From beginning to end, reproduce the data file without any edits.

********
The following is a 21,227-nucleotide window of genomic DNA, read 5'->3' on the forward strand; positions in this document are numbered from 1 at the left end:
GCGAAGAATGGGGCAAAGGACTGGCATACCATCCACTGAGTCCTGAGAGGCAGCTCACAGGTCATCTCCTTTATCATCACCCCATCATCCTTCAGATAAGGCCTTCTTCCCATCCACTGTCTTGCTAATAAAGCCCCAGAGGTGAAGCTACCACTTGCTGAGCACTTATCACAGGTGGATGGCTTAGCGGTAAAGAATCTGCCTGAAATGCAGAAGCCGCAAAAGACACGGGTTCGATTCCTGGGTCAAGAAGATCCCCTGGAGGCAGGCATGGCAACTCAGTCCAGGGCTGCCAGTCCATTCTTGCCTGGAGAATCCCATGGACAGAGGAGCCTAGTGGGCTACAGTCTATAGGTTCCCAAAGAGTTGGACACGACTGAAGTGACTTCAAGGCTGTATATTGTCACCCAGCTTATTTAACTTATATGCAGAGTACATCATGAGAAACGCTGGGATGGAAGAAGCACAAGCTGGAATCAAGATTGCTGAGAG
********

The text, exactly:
The following is a 21,227-nucleotide window of genomic DNA, read 5'->3' on the forward strand; positions in this document are numbered from 1 at the left end:
GCGAAGAATGGGGCAAAGGACTGGCATACCATCCACTGAGTCCTGAGAGGCAGCTCACAGGTCATCTCCTTTATCATCACCCCATCATCCTTCAGATAAGGCCTTCTTCCCATCCACTGTCTTGCTAATAAAGCCCCAGAGGTGAAGCTACCACTTGCTGAGCACTTATCACAGGTGGATGGCTTAGCGGTAAAGAATCTGCCTGAAATGCAGAAGCCGCAAAAGACACGGGTTCGATTCCTGGGTCAAGAAGATCCCCTGGAGGCAGGCATGGCAACTCAGTCCAGGGCTGCCAGTCCATTCTTGCCTGGAGAATCCCATGGACAGAGGAGCCTAGTGGGCTACAGTCTATAGGTTCCCAAAGAGTTGGACACGACTGAAGTGACTTCAAGGCTGTATATTGTCACCCAGCTTATTTAACTTATATGCAGAGTACATCATGAGAAACGCTGGGATGGAAGAAGCACAAGCTGGAATCAAGATTGCTGAGAG